22:57 I learned this just the other day from a tweet from Raymond hatchett, where he was asking people like, how would you do this? And he brought up the exact same example, I'm using the documentation and the pass or the ellipses instead. And I didn't even know that this was a Python object. I knew from the typing. But so the question is, um, can you can you pass this object around? Can you like return from a function value? Like dot A dot? I imagine? I don't know. Right? It should work. Yeah, it should work. Yeah. Nice.

23:35 Well, we're, we're we go on to the next topic. Yeah, that's that one. Surprise me. Well, then Florian. Yeah, so the last one that I brought with me. Actually, since I lead the data science and AI team, I gotta bring something with me that has to do with it. So I brought with me the pytorch forecasting library. So

23:58 Michael, you just used this analogy in a couple of minutes ago. So I'm going to use an analogy now. So for me pytorch forecasting looks like

23:58 that what fast AI does for computer vision and natural language processing, it does for time series forecasting, because there was like a lack of a deep learning for for type series forecasting, time series forecasting. And, actually, I think that pytorch forecasting is gonna close this gap. So it comes in with a bunch of important features, actually. So it's built on top of pytorch lightning, which allows training on CPUs, single and multiple GPUs basically out of the box. So there's, there's been a lot, a lot of software engineering involved for the data scientists in the past and this library just makes it makes it pretty simple. So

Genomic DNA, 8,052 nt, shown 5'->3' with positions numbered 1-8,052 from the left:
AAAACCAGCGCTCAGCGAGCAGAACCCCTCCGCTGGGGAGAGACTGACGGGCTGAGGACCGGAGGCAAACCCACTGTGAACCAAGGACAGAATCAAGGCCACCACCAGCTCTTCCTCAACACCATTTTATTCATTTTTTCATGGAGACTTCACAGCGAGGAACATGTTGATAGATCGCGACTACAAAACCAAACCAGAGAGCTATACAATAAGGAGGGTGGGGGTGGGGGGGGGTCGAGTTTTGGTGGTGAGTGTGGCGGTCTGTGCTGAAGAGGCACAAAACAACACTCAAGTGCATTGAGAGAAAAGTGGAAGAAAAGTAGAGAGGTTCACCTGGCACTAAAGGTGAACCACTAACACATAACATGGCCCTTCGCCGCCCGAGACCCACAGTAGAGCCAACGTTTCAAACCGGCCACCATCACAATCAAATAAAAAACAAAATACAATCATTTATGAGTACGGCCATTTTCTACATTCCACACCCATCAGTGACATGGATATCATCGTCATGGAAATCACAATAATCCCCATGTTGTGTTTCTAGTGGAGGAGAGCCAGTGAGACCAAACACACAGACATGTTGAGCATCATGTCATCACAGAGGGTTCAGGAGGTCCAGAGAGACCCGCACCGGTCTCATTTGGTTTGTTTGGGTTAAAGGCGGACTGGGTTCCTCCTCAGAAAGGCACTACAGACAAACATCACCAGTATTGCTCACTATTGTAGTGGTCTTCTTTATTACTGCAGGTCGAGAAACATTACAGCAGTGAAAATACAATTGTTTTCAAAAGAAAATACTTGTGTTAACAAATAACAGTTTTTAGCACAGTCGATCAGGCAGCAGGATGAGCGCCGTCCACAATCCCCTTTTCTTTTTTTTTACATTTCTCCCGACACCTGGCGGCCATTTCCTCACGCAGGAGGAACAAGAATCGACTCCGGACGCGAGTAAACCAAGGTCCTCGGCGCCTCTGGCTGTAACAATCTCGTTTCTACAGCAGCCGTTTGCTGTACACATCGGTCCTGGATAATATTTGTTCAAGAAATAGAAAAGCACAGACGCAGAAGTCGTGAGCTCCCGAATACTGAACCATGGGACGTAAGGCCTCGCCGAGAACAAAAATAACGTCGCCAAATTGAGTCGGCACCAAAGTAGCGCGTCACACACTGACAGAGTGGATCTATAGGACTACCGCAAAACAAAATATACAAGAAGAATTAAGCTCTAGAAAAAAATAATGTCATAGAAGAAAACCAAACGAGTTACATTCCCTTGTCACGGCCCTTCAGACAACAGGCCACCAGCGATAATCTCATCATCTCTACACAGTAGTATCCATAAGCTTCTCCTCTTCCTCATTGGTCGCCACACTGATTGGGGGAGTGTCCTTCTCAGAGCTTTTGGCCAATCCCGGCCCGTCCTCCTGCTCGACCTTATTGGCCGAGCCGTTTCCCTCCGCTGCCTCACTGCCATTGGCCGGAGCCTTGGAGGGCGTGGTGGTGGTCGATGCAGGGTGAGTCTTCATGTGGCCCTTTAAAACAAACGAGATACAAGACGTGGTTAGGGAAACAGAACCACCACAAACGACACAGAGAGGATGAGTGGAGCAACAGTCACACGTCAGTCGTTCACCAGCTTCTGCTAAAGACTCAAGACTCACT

23:58 you have to

23:58 work very hard in order to mess things up with this library, I guess. So. And what it also brings is a implementation of a model that is called the temporal fusion transformers. So this is from Google research. And actually, there's also a TensorFlow based implementation.

23:58 I'm going to put the link to the paper in the show notes. This is a very interesting model that has performed pretty well on a dozen

23:58 prominent benchmarks and various very lately, and it has a very huge, huge benefit, which is that it is pretty interpretable. So you can count it does actually calculate feature importance for you. So this is in the real world applications. Very important. Because whenever you stick your data into these models, and something good comes out, people will always act as past you. So okay, so what was the important part? The data is how does it influence the model and the outcome? So for temporary fusion transformers, they do this for you. Also, the pytorch forecasting comes with op tuner, which is a popular library for hyper parameter tuning, which is also implemented.